Mum recently had her cholesterol checked. Before Christmas it was high: 6.8. She was worried that a new score wouldn’t reflect how hard she’d been trying. In the recheck the score had dropped to 5.1. Mum is the kind of person who thinks that going from 6 to only 5 must be a Bad Thing. A nurse wanted to talk with her urgently, so mum thought it meant a telling off. In fact, the nurse wanted to get in touch to ask how she managed to drop the numbers so quickly. Must be the new healthy eating regime chez ma famille. The numbers break down into low density lipoproteins (bad) and higher density lipoproteins (good). There is still work to do when you look at the detail, and as mum is over 55 and her own mum has had a heart attack, there are statistics to fight as well. But my nightmares that mum might succumb to early heart problems are over now. She is even out and about cycling, now it is milder weather. The race in their kitchen to cut out saturated fats must also have had a good impact on dad’s health, which is a mighty encouragement for us.
Now I just have to get around to teaching her maths… She does ask me to help her, and one day I will. A drop from 6.8 to 5.1 is a reduction of 25%, which is fantastic.
I am not at school today.
I would like to be – even after a long few weeks recently and emotional highs and lows, carrying on at work makes things go more smoothly and takes my mind off worries. But I have caught one of these TALOIA bugs [there’s a lot of it about]. I don’t yet know of other jobs where, if you have to take a day’s leave, you drag yourself out of bed to type two pages of instructions for the day you would have done, and feel guilty even then that you are not doing enough. After sleeping in, watching repeats on DVD and trying to keep your lunch down, you then have to consider seriously the merits of preparing the next day’s work in both typed-up-notes form and regular planner form, to be ready in either event. If you like taking the high moral ground, teaching is great. If you are a control freak, you can stay very happy. But watch out for the guilt. It is double-glazed and there’s a lot of it about.
I can hardly remember mum or dad ever taking days off sick; my generation and my profession are falling for presenteeism. I choose to be different: if I’m ill I’m ill. But I wish I was at work.
There is a dichotomy running through a lot of my thoughts. I studied theology and learned to hold different points of view at once while considering them. Now I think I cannot hold one particular line on anything very well. My doubts feel like great big holes held together with fishing nets. Take my birthday for example. This year it falls on a bank holiday, and this year I will be 30. Half of threescore. What exactly to do for it?
I met people in the summer who lost a house in the 2004 Tsunami in Sri Lanka. They had almost nothing, but were kind and welcoming to us. They have no resources to rebuild, but are expecting a baby. We cannot easily help them either, unless they can apply for money from charities. If I spend money having an exciting party or a trip abroad for my birthday, which I would like, I am incredibly aware of the differences in our situations. But does this mean I should not do something fun for my 30th? Or perhaps I should try and do something worthwhile.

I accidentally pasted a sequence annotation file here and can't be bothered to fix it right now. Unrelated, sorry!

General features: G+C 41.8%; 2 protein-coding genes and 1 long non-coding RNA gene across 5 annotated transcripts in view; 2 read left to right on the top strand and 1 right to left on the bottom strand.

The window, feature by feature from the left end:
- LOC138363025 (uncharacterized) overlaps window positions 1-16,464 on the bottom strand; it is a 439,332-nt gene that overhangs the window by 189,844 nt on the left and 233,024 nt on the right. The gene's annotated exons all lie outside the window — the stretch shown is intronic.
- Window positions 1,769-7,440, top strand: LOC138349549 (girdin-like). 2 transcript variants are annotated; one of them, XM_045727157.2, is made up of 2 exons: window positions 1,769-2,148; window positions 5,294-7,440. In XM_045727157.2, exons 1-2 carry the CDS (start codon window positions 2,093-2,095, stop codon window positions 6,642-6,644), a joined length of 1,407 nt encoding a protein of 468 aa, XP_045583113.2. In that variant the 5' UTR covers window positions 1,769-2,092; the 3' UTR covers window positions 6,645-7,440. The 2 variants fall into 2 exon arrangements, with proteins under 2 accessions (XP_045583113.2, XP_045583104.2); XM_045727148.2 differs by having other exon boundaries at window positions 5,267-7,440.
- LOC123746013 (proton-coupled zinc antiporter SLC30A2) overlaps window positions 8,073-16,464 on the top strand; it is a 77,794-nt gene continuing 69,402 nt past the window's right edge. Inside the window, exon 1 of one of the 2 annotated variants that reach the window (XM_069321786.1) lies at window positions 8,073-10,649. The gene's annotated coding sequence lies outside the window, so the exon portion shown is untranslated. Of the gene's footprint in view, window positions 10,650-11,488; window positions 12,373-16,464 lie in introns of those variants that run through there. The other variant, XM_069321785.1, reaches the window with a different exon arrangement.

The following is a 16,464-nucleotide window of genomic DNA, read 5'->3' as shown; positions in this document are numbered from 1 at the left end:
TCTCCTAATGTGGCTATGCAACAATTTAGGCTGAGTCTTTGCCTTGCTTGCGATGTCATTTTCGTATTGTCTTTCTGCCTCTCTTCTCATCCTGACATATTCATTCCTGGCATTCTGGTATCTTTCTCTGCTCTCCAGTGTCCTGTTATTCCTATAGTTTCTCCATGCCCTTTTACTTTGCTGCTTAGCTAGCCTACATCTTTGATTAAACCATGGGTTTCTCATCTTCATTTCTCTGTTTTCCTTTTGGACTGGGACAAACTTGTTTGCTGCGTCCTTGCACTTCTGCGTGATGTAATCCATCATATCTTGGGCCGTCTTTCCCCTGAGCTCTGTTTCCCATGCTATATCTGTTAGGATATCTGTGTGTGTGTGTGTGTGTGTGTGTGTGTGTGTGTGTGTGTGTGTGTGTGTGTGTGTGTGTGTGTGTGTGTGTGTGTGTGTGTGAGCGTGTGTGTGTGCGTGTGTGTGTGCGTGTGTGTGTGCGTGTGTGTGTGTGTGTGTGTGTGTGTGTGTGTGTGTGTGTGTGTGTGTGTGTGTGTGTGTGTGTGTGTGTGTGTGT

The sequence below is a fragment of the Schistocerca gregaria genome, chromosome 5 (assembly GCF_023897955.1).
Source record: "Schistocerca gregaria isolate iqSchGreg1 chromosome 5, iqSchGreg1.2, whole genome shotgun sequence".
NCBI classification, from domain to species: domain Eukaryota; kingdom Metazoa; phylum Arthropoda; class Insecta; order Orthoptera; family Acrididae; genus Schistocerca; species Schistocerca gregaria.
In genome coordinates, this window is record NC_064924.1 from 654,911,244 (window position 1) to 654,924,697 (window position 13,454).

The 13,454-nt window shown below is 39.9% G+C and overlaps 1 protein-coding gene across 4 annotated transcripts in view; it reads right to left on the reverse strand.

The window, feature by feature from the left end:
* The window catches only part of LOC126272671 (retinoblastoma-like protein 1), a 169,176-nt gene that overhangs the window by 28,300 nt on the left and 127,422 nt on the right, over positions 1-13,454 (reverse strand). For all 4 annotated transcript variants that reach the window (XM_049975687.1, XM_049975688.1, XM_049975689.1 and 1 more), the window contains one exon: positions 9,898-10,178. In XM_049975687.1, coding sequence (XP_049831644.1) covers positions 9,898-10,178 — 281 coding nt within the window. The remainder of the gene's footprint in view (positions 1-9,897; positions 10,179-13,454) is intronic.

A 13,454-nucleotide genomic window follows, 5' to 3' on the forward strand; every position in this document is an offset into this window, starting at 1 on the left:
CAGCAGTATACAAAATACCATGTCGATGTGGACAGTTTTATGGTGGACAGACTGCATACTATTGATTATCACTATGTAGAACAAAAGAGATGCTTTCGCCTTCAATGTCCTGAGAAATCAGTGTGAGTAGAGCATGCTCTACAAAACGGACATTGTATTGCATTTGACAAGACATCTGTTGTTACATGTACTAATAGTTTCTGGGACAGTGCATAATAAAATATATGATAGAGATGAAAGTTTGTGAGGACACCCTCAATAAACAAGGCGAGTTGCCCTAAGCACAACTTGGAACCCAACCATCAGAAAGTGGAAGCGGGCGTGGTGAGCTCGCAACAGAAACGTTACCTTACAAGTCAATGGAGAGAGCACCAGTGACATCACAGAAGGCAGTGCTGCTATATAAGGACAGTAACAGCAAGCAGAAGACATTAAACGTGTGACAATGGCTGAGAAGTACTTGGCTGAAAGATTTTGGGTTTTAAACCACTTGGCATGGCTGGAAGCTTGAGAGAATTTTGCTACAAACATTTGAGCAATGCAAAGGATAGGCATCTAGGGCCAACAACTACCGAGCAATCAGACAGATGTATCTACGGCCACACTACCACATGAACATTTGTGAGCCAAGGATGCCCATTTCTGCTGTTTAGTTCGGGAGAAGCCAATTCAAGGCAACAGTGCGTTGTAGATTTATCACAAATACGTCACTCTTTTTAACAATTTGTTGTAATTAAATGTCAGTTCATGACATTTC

The broken world I live in makes me very angry sometimes. Even when I think about Heaven and everything being right, I find myself questioning the idea of Heaven and whether I would act more humanely or more mercifully if I didn’t believe in it. If this was all there was, wouldn’t I fight harder against injustice and distress? Or is Heaven the final word?
In any case, taking a plane for a weekend trip to Europe is excessive in its carbon emissions and an utterly decadent action made possible by the commercialist hemisphere I happen to be a part of. Triple glazed guilt, no payments until the year 2020?
Forgive me. I am sounding off here, but I am also coming to the conclusion that I am a Spoilt Adult. Maybe I am rebelling. But I wondered yesterday how little I would be able to live on, and am not sure that I ought to enjoy all the indulgences I have. Food kills you. Travel kills the planet. Guilt kicks you in the stomach until you wonder which side of the shop window you are really on. Would I be happier with a simple lifestyle?
I am far too comfortable, which is discomforting to me.
On Thursday our school chaplain led a meditation for my form group in the chapel. Only one of the boys actually fell asleep, and the rest listened as she read a story about finding a potter’s workshop in a forest. We had to model how we saw ourselves in clay. I instantly thought of myself as a jug. Then Jesus came in and took the model and reshaped it. In my case it became a boat. What does this mean? My minister joked that I had been on the wacky baccy, because he doesn’t ‘do’ pictures. Although he was serious later and said he wasn’t sure what the pieces represented. Some people at church said they thought it meant going from a stationary action to a travelling thing. For myself I feel the words ‘pour out’ and ‘carry’ are key here, and that you never stop developing spiritually all through your life. Maybe I’m coming up to a new phase. I thought pouring myself out sacrificially was as far as I needed to get. But there is more. Maybe now I need to carry people somewhere. I don’t know what this means yet.